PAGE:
In addition to the health risks, many of the children working on tobacco farms report receiving no information on the types of risks and dangers that come from exposure to pesticides nor are they told when pesticides will be applied in their work areas. 

Another hazardous aspect of the work is sun exposure:

“[They] have to wear layers of clothing to protect themselves from whatever they’re picking. And then they’re working outside, mostly in southern states, especially during the summer. Sun can do real damage to them. It’s very dangerous to be outside for that long without much clothing on especially if you aren’t given a lot of water breaks. So those two are really the biggest dangers, I think that the kids face.”

The topic of sun exposure has been addressed by other organizations, adds Smith: “[The] AFOG, American Farmer Opportunity Program, for example, has a whole campaign on protection from the environment from the sun.”

The lack of protective gear presents significant hazards to child tobacco laborers: “There’s no law that says that they have to provide all, or even some protective equipment, such as long sleeves to protect them from the sun,expands Smith.

 

A young woman works on the sorting and bagging machine, which packs onions in the middle of a field. She wasn’t going to school because the foreman wouldn’t put her to work on the machine if she couldn’t work the full day-long shift. Photo by David Bacon for Greenamerica.org.

 

A number of children, have reported that they were not provided with water-resistant gear, which is recommended by the United States Occupational Safety and Health Administration (OSHA). The children commented that all they received were gloves or garbage bags. 

Even when working with protective gear, Human Rights Watch, reports that protective clothing can only offer partial safety. Commonly used safety equipment, such as watertight gloves and rain suits, do not eliminate the susceptibility to any absorption and exposure to pesticides and nicotine. 

Other concerns, such as access to water stations for drinking and hygienic purposes, or bathroom breaks, have also been noted. Smith adds,

“I think that the other [misconception] is that the fields or whoever actually owns the property, are providing water, bathrooms, and protective equipment. That doesn’t happen. A lot of these children are not getting a bathroom break. They might not be drinking enough water.”  These are grave issues, considering that these children are often working long hours and in the summer heat. “It’s not that they’re choosing to work on these fields, and they’re perfectly safe. It’s that they have to, to make money to help support their families most of the time, explains Smith.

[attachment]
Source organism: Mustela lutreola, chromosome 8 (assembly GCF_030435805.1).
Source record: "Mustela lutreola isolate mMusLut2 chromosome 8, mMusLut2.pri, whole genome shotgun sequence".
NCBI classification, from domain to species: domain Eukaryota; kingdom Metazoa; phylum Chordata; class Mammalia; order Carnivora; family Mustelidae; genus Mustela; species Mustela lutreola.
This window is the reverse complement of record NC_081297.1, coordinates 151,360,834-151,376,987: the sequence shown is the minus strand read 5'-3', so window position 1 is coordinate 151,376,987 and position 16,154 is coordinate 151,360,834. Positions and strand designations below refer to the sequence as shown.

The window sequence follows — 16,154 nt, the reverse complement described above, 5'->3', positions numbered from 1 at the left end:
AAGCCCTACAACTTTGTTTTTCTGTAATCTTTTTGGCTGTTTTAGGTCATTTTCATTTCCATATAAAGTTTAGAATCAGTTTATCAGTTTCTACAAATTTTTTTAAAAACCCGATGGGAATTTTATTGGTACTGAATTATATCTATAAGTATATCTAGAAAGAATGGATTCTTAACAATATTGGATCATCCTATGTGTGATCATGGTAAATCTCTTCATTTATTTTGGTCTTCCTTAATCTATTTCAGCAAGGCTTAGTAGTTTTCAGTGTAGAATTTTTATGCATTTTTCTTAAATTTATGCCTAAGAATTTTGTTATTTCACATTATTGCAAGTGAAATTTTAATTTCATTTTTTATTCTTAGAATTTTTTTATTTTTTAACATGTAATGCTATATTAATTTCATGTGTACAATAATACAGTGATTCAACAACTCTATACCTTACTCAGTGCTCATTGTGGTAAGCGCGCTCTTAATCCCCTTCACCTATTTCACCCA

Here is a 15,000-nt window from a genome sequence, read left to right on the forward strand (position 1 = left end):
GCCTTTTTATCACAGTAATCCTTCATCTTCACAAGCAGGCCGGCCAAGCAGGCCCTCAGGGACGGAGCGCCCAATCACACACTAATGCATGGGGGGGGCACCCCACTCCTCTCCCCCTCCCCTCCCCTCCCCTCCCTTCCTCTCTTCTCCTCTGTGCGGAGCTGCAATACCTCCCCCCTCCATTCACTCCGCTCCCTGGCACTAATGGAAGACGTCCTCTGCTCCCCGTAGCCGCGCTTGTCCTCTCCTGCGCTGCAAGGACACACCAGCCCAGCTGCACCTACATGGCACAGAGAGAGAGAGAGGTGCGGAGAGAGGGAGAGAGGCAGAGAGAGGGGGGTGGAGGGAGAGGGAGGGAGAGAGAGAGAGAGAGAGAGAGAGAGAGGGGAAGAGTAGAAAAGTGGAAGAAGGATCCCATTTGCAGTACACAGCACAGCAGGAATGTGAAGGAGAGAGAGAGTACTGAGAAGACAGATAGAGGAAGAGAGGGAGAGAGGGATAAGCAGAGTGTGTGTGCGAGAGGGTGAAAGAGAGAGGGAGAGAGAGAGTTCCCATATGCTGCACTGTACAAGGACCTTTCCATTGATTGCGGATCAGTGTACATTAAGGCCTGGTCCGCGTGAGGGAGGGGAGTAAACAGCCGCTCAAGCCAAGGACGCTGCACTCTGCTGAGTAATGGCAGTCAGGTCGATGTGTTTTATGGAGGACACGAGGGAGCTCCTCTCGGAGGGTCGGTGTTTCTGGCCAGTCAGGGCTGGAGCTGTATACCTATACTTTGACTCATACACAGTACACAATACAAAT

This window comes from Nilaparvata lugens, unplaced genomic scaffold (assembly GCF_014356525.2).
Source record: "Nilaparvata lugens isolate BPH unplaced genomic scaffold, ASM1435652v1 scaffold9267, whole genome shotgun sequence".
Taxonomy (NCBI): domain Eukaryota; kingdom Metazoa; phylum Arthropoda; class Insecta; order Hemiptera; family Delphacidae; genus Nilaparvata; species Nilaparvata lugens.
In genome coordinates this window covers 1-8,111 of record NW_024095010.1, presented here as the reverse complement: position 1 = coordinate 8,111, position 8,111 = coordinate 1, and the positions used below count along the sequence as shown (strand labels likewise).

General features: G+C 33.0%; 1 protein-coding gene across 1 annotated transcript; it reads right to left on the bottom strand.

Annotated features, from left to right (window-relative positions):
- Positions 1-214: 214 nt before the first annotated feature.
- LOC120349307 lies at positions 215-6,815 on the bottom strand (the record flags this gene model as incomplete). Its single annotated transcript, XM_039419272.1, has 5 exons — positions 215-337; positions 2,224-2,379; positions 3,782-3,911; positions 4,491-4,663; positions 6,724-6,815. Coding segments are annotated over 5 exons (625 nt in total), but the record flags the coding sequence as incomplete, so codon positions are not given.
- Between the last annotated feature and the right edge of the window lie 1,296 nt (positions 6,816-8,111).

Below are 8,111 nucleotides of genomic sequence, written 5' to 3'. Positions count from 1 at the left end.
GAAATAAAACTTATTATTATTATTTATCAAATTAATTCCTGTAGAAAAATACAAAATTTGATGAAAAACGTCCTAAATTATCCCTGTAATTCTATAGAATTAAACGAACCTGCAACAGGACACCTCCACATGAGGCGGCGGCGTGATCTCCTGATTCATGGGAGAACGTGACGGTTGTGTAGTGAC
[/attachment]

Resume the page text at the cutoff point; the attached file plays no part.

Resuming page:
Different Discussions

The discussions around children working in tobacco fields have raised different opinions and efforts on the topic. While various children have reported that tobacco field work has made them ill, a number of them have also expressed the need to continue working. 

The Washington Post interviewed Melissa Bailey, the co-founder of NC FIELD, a farmworker advocacy group, and she mentioned that this is a major issue. Previous attempts to pass legislation to prevent children from working on tobacco farms have been met with significant pushback. Alfonzo Lopez, a Democratic delegate from Virginia, tried to introduce a bill that would keep children from working on tobacco farms, which was later on blocked in 2015 and 2017

Action to make change

Various tobacco farms take advantage of the legal status of minors, as children have few avenues for work without U.S citizenship or green cards. Smith shares that some states have been making their own laws when it comes to employment and child labor:

“There are 17 states in the US that either exempt or don’t mention agricultural employment for minors. She continues, “It’s about marginalized populations. They are not being considered or they are being taken advantage of. So that’s why agriculture and specifically tobacco is such a large problem, because it is basically being avoided by state governments.” 

There are some serious labor protections’ discrepancies in this field “… it is hard to find child labor issues domestically in the U.S because most children are actually protected by most of our federal labor laws. [If you] read the Fair Labor Standards act you find that child labor and agriculture isn’t protected the way that every single other form of child labor is protected against, for the most part, in the US,” explains Smith

Another loophole regarding child labor on tobacco farms has been centered around age.  Smith emphasizes, 

“No one under the age of 16, can actually work in the fields. Unless, (and here’s kind of a special line item),  you are a small family farm, as they don’t have to abide by that rule. That’s one loophole that we’ve seen just in all agricultural fields, but also in tobacco as well. But just in general, even though these laws do exist that doesn’t mean necessarily that they’re followed. This kind of supply chain between producers and manufacturers, is not tracked to the extent that it should be.

[It’s]  impossible to track every single farm that’s producing tobacco in the US and make sure that people who work there, are actually meeting our labor laws,  especially given that a lot of children will go to work in tobacco farms just following their family. Their mother, father, aunt, uncle work on one of these farms, and they’ll just bring them along to try and make a little extra money.”

 

Teen migrant farmers in the U.S. Photography, Junior Scholastic.